To be able to act accordingly and regulate the gambling industry in the UK, gambling regulators rely on various studies conducted to reveal the gambling behaviour of society. A recent report showed that over 420,000 British players and bettors lost a minimum of £2,000 a year. According to the report, the most addictive gambling products were mainly provided in deprived areas.
Last week, the former professional footballer, Michael Owen, was criticised for a couple of his tweets that were not in line with the UK gambling advertising laws. In one of his latest tweets, Owen was promoting a virtual casino that was not licensed to operate in the UK. This was in breach of the law claiming that only licensed gambling operators can be promoted to UK consumers. Unfortunately, this was not the first controversial tweet as Owen was also instructed to delete another tweet promoting non-fungible tokens (NFTs).
Deprived Areas in the UK Mainly Exposed to Most Addicting Gambling Products
A recent report revealed concerning trends about heavy losses among serious gamblers and minimum preventative actions taken by gambling companies. The results from the report prompted new calls for stringent affordability checks and bet limits on slot machines to be introduced in the gambling regulations review.
Online gaming was the main concern of researchers representing the National Centre for Social Research (NatGen) as well as the University of Liverpool. The online gambling sector is estimated to generate about £4 billion a year. While online casinos and bingo sites are also included in online gambling, virtual slots are the most dominant category in the sector.
Based on an analysis of 140,000 customer accounts across seven different gambling businesses, it was revealed that some 129,000 customers lost at least £2,000 per year. This amount exceeds the average spending on gas and electricity bills. The actual numbers of people experiencing such high losses are probably much higher as the report covers only 37.5% of the online gambling sector in the UK.
The gambling product that raised the biggest concern was virtual slots, with 50,000 people admitting to having played virtual slots for a time equivalent of eight full days in just one year. The reported losses these individuals have experienced were estimated to be £5,000 on average.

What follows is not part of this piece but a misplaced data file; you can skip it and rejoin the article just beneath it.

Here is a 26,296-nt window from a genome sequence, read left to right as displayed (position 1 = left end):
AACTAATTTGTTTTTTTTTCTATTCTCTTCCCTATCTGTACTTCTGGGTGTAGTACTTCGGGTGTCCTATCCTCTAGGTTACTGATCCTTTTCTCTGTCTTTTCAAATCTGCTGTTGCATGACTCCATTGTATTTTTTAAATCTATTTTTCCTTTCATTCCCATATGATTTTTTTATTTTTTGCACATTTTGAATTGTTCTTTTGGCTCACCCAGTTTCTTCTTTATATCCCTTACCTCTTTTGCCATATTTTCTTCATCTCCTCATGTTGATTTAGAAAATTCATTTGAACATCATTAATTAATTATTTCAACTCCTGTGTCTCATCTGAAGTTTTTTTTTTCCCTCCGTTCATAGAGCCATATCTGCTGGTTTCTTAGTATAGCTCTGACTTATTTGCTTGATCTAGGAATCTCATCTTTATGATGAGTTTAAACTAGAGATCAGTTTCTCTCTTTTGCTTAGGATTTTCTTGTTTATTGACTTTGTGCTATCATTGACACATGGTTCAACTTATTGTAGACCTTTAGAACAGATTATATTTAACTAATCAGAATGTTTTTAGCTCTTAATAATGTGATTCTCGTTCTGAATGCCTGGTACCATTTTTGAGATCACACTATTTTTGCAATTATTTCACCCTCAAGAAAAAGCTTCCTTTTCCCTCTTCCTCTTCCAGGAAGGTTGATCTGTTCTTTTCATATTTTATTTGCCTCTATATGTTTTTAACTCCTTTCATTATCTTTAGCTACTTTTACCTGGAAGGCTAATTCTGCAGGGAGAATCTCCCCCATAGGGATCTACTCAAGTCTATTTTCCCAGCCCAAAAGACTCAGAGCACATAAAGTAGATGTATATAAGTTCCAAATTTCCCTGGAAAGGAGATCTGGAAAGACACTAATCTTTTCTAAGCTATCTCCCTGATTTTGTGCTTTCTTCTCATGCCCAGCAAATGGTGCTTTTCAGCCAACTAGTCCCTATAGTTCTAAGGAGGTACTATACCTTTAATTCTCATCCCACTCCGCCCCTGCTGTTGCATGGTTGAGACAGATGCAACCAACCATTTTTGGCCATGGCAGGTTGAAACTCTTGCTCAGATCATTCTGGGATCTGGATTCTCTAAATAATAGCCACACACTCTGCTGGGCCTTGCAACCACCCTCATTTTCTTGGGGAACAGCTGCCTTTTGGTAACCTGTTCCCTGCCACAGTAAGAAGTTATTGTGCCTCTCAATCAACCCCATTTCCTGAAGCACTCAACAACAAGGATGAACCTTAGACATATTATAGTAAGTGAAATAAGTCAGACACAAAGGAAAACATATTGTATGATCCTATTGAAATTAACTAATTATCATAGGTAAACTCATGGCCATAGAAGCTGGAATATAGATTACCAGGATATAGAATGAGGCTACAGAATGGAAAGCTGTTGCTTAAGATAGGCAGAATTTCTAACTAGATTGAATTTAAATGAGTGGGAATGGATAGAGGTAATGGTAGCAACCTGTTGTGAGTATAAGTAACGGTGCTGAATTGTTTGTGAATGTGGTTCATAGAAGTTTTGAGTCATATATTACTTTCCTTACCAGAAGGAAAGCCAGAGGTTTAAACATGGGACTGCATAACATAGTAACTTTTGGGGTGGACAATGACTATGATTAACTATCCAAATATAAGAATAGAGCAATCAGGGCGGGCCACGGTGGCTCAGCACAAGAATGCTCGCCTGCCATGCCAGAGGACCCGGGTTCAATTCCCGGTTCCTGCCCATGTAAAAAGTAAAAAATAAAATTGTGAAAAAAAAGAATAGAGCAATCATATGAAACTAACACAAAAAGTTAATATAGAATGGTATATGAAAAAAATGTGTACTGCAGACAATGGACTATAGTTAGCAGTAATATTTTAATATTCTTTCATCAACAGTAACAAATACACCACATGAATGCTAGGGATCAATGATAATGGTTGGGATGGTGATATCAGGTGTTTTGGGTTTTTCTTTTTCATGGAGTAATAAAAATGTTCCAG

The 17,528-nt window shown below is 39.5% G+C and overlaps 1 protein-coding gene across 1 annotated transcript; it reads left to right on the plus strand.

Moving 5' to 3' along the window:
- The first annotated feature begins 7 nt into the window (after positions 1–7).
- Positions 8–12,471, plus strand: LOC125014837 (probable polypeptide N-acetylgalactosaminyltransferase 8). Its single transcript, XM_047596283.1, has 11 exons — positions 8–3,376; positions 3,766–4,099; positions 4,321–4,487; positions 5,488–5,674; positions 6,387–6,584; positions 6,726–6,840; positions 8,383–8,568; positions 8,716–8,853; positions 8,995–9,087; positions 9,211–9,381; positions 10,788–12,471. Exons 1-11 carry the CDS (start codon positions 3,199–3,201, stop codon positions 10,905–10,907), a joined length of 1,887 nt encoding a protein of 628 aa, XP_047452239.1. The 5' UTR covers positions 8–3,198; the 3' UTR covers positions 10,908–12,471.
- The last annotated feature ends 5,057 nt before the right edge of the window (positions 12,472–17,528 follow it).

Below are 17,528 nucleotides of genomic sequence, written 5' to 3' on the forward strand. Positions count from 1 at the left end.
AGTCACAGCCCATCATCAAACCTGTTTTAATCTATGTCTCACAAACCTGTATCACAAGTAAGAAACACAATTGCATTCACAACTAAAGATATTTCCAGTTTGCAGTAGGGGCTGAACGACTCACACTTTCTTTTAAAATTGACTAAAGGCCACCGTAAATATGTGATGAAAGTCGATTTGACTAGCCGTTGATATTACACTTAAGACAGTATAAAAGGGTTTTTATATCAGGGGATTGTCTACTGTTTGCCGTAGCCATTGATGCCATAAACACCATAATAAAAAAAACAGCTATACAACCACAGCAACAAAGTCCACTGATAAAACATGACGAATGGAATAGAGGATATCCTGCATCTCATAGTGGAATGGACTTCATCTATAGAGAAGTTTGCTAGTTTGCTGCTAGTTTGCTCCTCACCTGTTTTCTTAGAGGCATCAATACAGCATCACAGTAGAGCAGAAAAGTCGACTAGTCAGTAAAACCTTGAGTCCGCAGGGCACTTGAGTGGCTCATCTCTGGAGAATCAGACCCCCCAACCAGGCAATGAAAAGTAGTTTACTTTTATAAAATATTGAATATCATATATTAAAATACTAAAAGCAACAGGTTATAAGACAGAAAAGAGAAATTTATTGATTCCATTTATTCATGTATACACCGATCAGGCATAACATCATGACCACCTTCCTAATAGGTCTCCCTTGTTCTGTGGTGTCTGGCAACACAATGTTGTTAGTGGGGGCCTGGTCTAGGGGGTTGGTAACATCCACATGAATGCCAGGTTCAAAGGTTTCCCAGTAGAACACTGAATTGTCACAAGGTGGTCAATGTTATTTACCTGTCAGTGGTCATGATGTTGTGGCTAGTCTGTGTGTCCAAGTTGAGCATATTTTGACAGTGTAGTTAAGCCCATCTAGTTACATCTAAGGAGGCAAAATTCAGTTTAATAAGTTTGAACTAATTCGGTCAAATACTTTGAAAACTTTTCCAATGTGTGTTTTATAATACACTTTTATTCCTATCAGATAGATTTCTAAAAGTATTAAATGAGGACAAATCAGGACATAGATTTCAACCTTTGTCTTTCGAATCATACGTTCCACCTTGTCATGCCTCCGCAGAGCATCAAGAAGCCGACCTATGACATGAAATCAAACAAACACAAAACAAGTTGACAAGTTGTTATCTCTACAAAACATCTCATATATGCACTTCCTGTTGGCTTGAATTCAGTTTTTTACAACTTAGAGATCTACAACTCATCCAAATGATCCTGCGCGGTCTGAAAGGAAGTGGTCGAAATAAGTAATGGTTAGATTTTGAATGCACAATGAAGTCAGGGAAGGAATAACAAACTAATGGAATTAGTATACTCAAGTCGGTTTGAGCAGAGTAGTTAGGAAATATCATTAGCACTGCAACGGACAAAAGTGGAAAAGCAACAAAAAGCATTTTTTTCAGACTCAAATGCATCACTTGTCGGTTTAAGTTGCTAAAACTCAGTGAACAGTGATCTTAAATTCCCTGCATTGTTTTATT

According to data, the most online gambling losses came from the most deprived areas. The report showed that 20% of the poorest regions in the UK brought 25% of the industry’s revenue. Labour MP Carolyn Harris commented on these findings by blaming the gambling industry for making a profit by taking money from those who can least afford it. Harris also noted that with the current crisis concerning the cost of living, the government should be more adamant about protecting vulnerable individuals.
Michael Owen Breaks UK Gambling Advertising Laws by Promoting Unlicensed Casino
The former professional football player, Michael Owen, breached the UK laws on gambling advertising by promoting an unlicensed crypto casino on his Twitter account. Moreover, Owen was also warned by the Advertising Standards Authority (ASA) about the promotion of a controversial NFT. The former footballer was instructed to delete the said post as it was in breach of the laws on promoting cryptocurrency products.
The promotional tweets in question were posted by Owen on May 16, advertising “Punt Casino”. The crypto casino operator is registered in Curacao but holds no licence to operate in the UK. Following enquiries made by The Athletic, the tweets were deleted while the access to Punt Casino was blocked for players based in the UK.
A spokesperson explained that Punt Casino was registered in Curacao and fully licensed by the respective authorities on the Caribbean island. The operator had no intentions of advertising its website to customers who were based in jurisdictions that do not abide by the licensing terms of the Curacao authorities.
Another instance of Owen not following advertising rules was a tweet promoting NFT. The controversy surrounding the post arose from the words Owen used to promote the tweet, claiming it to be “the first-ever (NFTs) that can’t lose their initial value”. Due to the misleading information in the tweet, ASA instructed Owen to delete the post from his social media platform.